Students sell notes online, help others make the grade while making cash
STORRS, Conn. — College students could bring in a little extra cash by doing little more than going to class and taking good notes.
A company called FlashNotes.com is helping college students help their peers make the grade with just the click of a mouse.
Kimberly Grendzinski is a student at the University of Connecticut. She’s a junior animal sciences major and apparently, a good note-taker.
“What I do is take them and then would re-write them after class,” she explained.
She takes it one step further. She types them up into a Microsoft Word document and posts them for sale on FlashNotes.com.
“I do it mostly for myself just because it helps me,” Grendzinski said. “So if I can help someone else in that process, why not?”
Students helping fellow students is the idea behind the web startup. If a student isn’t quite grasping a concept, they can head to the site.
“If that student had access to another student in class, another student’s notes, another student’s study guide, they’d be able to grasp those concepts a lot better,” said Kate Adams, FlashNotes.com.
Adams is a senior vice president at the site. She said FlashNotes provides a place for students to sell or buy class notes and study guides, among other things.
“So the average price on our site is $8 to $9 for study guides, flash cards,” Adams said. “We also have a live video, offering if you want, so you can get tutored.”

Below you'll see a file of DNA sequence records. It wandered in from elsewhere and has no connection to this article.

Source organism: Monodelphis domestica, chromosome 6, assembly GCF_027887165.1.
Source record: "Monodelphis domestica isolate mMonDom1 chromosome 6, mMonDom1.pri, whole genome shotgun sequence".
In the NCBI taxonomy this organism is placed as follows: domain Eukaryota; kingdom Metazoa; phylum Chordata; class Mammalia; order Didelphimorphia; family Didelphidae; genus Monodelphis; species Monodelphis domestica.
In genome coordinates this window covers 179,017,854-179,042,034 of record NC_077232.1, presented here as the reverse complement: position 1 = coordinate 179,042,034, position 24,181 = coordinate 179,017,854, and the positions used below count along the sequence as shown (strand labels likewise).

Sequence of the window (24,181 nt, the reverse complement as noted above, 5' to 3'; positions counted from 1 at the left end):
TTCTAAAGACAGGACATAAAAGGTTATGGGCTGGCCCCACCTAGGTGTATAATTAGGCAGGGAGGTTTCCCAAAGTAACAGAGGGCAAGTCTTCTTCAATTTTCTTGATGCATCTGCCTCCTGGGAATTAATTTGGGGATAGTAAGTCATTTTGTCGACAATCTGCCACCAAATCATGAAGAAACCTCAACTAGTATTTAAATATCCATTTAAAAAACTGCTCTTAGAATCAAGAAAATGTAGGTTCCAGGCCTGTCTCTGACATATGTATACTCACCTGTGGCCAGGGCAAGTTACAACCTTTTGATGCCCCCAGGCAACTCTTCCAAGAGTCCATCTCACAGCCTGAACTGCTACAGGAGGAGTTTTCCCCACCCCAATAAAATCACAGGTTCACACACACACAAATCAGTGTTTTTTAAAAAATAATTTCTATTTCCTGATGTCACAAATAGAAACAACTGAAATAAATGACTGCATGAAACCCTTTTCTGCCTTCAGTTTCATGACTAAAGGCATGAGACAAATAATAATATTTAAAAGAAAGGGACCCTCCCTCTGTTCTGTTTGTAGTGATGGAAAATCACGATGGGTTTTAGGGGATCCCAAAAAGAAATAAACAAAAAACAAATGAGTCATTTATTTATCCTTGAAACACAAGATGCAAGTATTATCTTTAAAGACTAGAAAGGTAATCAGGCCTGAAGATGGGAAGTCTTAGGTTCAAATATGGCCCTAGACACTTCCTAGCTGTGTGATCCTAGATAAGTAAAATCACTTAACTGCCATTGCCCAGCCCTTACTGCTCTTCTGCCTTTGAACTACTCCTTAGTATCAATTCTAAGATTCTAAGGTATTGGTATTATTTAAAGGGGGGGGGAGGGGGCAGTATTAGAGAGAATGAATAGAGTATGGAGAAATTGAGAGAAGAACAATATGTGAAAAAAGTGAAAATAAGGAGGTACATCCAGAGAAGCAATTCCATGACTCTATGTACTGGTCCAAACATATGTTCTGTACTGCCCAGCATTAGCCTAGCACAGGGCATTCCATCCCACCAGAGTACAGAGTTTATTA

Throughout the fall semester, Grendzinski, a Dean’s List student, said she posted notes from four different classes she was taking to the site.
If users search organic chemistry at UConn, they’ll likely find them. The selling price is $16.
FashNotes.com gets 30 percent of that.
“Students collect 70 percent of all their sales paid to them on a weekly basis, either via PayPal or direct deposit,” Adams said.
So far, Grendzinski said she’s brought in a little more than $275 selling her notes to 29 fellow students.
“Last semester during finals I made about $200, so I’m just using it to save up for anything,” she said. “Cars, clothes. This time I used it for Christmas shopping.”
Adams told Eyewitness News that the majority of students surveyed actually reinvest the money earned into their education, paying down tuition or buying books.
She also said they have one student at Florida State University who made $12,000 over the last three years.
Adams said they do not allow the sale of any work that a student could hand in for a grade. That means no tests, no papers and no homework. They have software to help them distinguish that.
As of earlier this month, Flashnotes had a presence at 900 different colleges and universities across the country. Eyewitness News was told that there are about 100 students at UConn currently using it.
Students at Sacred Heart, Fairfield and Quinnipiac Universities have used it as well. Students at Connecticut College have dabbled as well.